Back at his apartment, Rice stares out into the rain and the gloom and says, "In life you don't always get what you want. When things went wrong when I was growing up, my mom always said, 'Try harder.' So what I'm doing now is trying harder. There just has to be a place for somebody like me who can do one thing: win games. Maybe it's the NFL missing out instead of me. Maybe it doesn't know what I have to offer."
Rice plans to visit Saskatchewan this weekend. But he still hasn't gotten used to the idea of playing north of the border, or to the notion that the pro football played up there is the real thing. A fan comes up in a restaurant and asks, "So, are you going pro?"
"No, I'm going to Canada."
Last Friday, at his parents' home in Pittsburgh's Hill District housing project, Harris's father, Joseph, was saying, "I think the pros were too busy looking at Major's faults instead of at his talent." Major was happy to agree with that observation, although he laughed and said, "Ahhh, maybe I wasn't good enough." But he doesn't believe that. In fact, he thought he might be the first pick in the draft or, at worst, a first rounder. Says Harris, "Maybe this year they saved the best for the last."
Asked about his strength as a player, Harris says, "Getting the ball into the end zone." And his weakness? "What the NFL saw in me."
What the NFL saw in him was about the same thing it saw in Rice, which is to say not much. Harris ran a painfully slow 4.98 and 5.02 in the 40 at the April scouting combine for juniors who had forfeited their remaining college eligibility to enter the draft. Like Rice, Harris says he was pleased with his throwing at the combine, but nobody said a word to him. And nobody called Harris's agent, Ed Abram, afterward. Abram concedes his client has not been a pro-style quarterback but says, "Come on, it's not like developing a nuclear equation to learn how to drop back. He can be taught."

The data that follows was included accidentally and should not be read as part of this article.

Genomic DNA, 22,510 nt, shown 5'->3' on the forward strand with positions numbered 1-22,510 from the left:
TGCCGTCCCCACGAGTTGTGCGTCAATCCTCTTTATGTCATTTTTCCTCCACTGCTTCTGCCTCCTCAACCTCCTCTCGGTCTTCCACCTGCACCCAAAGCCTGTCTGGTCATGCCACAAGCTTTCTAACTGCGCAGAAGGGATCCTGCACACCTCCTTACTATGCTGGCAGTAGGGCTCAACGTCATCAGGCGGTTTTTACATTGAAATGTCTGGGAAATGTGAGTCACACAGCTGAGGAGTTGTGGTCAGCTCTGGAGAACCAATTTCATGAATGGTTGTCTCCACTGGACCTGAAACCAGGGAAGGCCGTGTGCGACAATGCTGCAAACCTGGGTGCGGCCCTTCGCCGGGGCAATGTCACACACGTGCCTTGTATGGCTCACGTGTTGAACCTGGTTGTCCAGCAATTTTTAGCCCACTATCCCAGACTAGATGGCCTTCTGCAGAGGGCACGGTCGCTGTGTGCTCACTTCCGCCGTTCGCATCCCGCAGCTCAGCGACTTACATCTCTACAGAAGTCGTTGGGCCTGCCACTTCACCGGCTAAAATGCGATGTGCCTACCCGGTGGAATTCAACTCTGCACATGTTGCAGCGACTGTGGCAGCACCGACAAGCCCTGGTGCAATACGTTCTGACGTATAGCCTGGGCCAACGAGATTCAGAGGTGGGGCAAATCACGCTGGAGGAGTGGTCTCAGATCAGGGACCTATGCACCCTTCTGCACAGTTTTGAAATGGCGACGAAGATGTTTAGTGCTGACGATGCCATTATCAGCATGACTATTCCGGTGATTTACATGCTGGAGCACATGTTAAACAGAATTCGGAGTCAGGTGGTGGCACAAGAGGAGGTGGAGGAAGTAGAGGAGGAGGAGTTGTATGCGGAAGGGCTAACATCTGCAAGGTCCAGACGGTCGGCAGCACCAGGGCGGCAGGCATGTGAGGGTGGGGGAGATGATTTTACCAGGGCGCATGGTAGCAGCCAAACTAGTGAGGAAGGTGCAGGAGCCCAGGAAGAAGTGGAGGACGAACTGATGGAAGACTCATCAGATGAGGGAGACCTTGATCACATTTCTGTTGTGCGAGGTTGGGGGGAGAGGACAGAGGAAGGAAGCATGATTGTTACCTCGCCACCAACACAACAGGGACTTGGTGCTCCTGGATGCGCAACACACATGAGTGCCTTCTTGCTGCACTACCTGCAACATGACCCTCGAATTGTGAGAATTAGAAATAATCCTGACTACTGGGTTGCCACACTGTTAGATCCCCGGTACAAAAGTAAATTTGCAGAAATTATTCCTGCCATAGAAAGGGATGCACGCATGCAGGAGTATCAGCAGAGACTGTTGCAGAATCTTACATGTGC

Joe Kapp, the former Minnesota Vikings quarterback who is now general manager of football operations for the British Columbia Lions, the team that acquired the CFL draft rights to Harris, is not worried. "The NFL doesn't want to know about bowlegged, bad-breath guys even if all they do is win," says Kapp. "It wants blond-haired, blue-eyed, straight-legged guys. Major is a Magic Johnson type. He'll be our point guard."
Harris denies Thomas's accusation that he panics. One stat offers a strong defense for Harris on that score: During his three years at West Virginia he was responsible for converting 197 of 226 third-down situations. As for his scrambling, Harris says that he usually had no choice because in many instances he had only two receivers out, and when they were covered, he tried to make something happen by running. Finally, Harris maintains that he didn't cast stones at his teammates. "When we lost, I was a big cog in the losing," he says.
The NFL didn't like his six-foot height any more than it liked Rice's. Another blemish on Harris's rèsumè is a 19-9 loss to Penn State last season, in which he fumbled three times. Pro scouts couldn't forget that debacle. Says Harris, "Every player has a bad game." Few scouts seem to remember that he completed 17 of 20 throws against South Carolina earlier in the fall.
As tough as Thomas is on Harris, he gives him a chance to make it in the NFL. Thomas figures that the Raiders are not comfortable with starter Steve Beuerlein, that backup Jay Schroeder should return to baseball and that Jeff Francis belongs in real estate. So there could be a window of opportunity for a player the Raiders might have to pay only about $75,000 for a year. "It will help," says Thomas, "if Major gets rid of that feeling that he has to do everything himself on every play."
Harris attended the Raiders' minicamp for rookies this week, knowing that if he didn't stick in L.A., he had a deal waiting for him with B.C. Yet he admitted last week that he has not lifted weights since "probably sometime in October," that he had not thrown a football in 10 days or so and that he has never run for fitness, "but I probably could run a mile if I had to." He hardly seemed to be in optimum condition for what could be the most important days of his life. "It's just a game," said Harris. "I'll be fine." Then, as Harris stood in a soft rain and looked down at his old high school field, the South Stadium, he said, "I don't dwell on what has happened. All I know is, if a team wants to win, they know where I am."